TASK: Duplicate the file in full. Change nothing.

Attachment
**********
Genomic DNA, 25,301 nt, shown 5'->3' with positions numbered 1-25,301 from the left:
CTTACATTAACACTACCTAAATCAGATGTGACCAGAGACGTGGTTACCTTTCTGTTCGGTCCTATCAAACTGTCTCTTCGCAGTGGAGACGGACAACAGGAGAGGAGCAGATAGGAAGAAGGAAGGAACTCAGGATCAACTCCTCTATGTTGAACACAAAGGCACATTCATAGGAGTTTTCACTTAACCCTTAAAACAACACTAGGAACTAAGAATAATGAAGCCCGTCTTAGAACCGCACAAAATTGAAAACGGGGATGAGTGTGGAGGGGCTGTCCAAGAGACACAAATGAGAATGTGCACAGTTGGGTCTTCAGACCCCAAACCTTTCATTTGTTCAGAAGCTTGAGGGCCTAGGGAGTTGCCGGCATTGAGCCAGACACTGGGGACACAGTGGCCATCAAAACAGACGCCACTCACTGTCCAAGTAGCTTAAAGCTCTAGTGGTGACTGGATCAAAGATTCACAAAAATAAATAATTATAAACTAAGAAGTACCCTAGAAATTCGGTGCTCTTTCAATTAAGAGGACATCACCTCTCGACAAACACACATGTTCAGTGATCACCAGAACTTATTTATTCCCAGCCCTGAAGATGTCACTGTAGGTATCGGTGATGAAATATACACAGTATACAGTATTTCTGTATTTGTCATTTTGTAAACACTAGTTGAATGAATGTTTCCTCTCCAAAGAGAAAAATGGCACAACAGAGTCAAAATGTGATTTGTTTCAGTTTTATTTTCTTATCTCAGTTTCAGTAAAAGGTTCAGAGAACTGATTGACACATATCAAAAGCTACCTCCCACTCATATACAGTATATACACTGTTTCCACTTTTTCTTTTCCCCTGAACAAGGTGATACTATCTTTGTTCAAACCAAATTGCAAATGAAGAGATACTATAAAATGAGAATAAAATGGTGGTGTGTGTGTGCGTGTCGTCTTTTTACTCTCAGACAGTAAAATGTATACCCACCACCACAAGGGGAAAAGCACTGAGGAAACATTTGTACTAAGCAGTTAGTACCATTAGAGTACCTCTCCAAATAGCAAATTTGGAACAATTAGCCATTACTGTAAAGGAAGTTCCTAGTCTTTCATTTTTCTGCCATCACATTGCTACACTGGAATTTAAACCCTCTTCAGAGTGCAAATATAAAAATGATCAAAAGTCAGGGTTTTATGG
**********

Genomic DNA, 25,301 nt, shown 5'->3' with positions numbered 1-25,301 from the left:
CTTACATTAACACTACCTAAATCAGATGTGACCAGAGACGTGGTTACCTTTCTGTTCGGTCCTATCAAACTGTCTCTTCGCAGTGGAGACGGACAACAGGAGAGGAGCAGATAGGAAGAAGGAAGGAACTCAGGATCAACTCCTCTATGTTGAACACAAAGGCACATTCATAGGAGTTTTCACTTAACCCTTAAAACAACACTAGGAACTAAGAATAATGAAGCCCGTCTTAGAACCGCACAAAATTGAAAACGGGGATGAGTGTGGAGGGGCTGTCCAAGAGACACAAATGAGAATGTGCACAGTTGGGTCTTCAGACCCCAAACCTTTCATTTGTTCAGAAGCTTGAGGGCCTAGGGAGTTGCCGGCATTGAGCCAGACACTGGGGACACAGTGGCCATCAAAACAGACGCCACTCACTGTCCAAGTAGCTTAAAGCTCTAGTGGTGACTGGATCAAAGATTCACAAAAATAAATAATTATAAACTAAGAAGTACCCTAGAAATTCGGTGCTCTTTCAATTAAGAGGACATCACCTCTCGACAAACACACATGTTCAGTGATCACCAGAACTTATTTATTCCCAGCCCTGAAGATGTCACTGTAGGTATCGGTGATGAAATATACACAGTATACAGTATTTCTGTATTTGTCATTTTGTAAACACTAGTTGAATGAATGTTTCCTCTCCAAAGAGAAAAATGGCACAACAGAGTCAAAATGTGATTTGTTTCAGTTTTATTTTCTTATCTCAGTTTCAGTAAAAGGTTCAGAGAACTGATTGACACATATCAAAAGCTACCTCCCACTCATATACAGTATATACACTGTTTCCACTTTTTCTTTTCCCCTGAACAAGGTGATACTATCTTTGTTCAAACCAAATTGCAAATGAAGAGATACTATAAAATGAGAATAAAATGGTGGTGTGTGTGTGCGTGTCGTCTTTTTACTCTCAGACAGTAAAATGTATACCCACCACCACAAGGGGAAAAGCACTGAGGAAACATTTGTACTAAGCAGTTAGTACCATTAGAGTACCTCTCCAAATAGCAAATTTGGAACAATTAGCCATTACTGTAAAGGAAGTTCCTAGTCTTTCATTTTTCTGCCATCACATTGCTACACTGGAATTTAAACCCTCTTCAGAGTGCAAATATAAAAATGATCAAAAGTCAGGGTTTTATGG